2008 Ducatis: First Look
With a smashing MotoGP world championship in their pocket, there's no wonder that the key mantra at Ducati's Milan press conference was: "like in the D16." That's the winning Desmosedici for you, the non-Ducatisti.
Whether it's been while talking about the new 1098R's traction-control system or the new 696 Monster's amalgam of trellis frame with alloy sub-frame, Claudio Domenicali, Ducati's current mastermind, just couldn't resist reminding us all that the lessons learnt while crafting the world's fastest road racer (which squarely beat Japan's best) were put to good use in Ducati's 2008 street lineup.
In order to compete with the 1000cc inline-Fours, Ducati had to invest absurd development and maintenance costs in the 999's 1000cc Twin motor. The new 1200 homologation version of the 1098 is supposed to be much easier to tune into WSBK levels, and Ducati hopes to fill the grids again with their "cheap" racers thanks to regulations that enforce many stock internal parts.
Next star of the evening at Ducati's conference was the new 848, the 850cc successor to the former 750cc Twin. Ducati sees the smaller Testastreta Twins as "entry level" superbike Ducs, bikes aimed at sporting dudes who are pretty hard riders, just slightly less hardcore and don't want to live with the constant intimidation of the bigger 1098.
With a claimed 134 hp (a huge 30% jump in power over the old 749), the 848 is aimed straight at current 600 inline-Four supersports, even if it's hard to believe that its $12,995 U.S. MSRP will be competitive in the minds of many. It’s claimed to weigh just 369 pounds and is said to have a healthier power-to-weight ratio than the old 999 Superbike. A new vacuum-assisted die-casting method has lopped off an incredible 7.1 pounds from the engine’s weight.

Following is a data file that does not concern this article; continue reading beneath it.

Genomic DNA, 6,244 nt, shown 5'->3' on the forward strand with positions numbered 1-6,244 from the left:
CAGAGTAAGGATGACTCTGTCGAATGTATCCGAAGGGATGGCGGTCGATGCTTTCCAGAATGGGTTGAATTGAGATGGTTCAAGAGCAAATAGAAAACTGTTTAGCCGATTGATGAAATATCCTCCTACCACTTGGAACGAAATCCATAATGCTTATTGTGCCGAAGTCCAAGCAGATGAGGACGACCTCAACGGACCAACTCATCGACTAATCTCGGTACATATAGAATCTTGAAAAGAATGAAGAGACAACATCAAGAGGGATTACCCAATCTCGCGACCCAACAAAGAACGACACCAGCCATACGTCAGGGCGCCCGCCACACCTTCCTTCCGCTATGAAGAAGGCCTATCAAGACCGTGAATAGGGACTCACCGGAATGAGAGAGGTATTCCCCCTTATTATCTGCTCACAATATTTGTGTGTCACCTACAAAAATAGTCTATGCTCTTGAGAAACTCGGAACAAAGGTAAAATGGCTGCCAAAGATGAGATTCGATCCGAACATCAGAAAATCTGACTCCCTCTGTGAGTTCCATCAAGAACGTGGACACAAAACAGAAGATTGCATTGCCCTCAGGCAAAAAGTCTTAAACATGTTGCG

Darling of the evening was the new Monster. More than a decade after its birth, the model that brought Ducati out of the doldrums gets a real makeover. The core DNA of the trellis frame and air cooled L-motor is there intact, but shapes have gone much softer now and the whole bike has been compacted visually speaking. A reinvigorated motor produces a claimed 80 horsepower for a 9% boost and an 11% jump in torque.
The main point of debate between us journos was the new cast alloy subframe that is married to the steel-tube main frame. Yes, "like in the D16," yet many a journo, (me included) wasn't that sure that this wedding was made in heaven. The big casting simply looks a bit alien on a Duc. Exhaust pipes now pass next to the engine rather than underneath, while the high silencers give the new Monster a light flat-track look. Guess it couldn't have been easy deciding which direction to take the new Monster's design. Regardless of inspiration, the resulting 696 will take some getting used to. At the moment it looks almost too fashionable to be a timeless classic like the old model. Time will tell.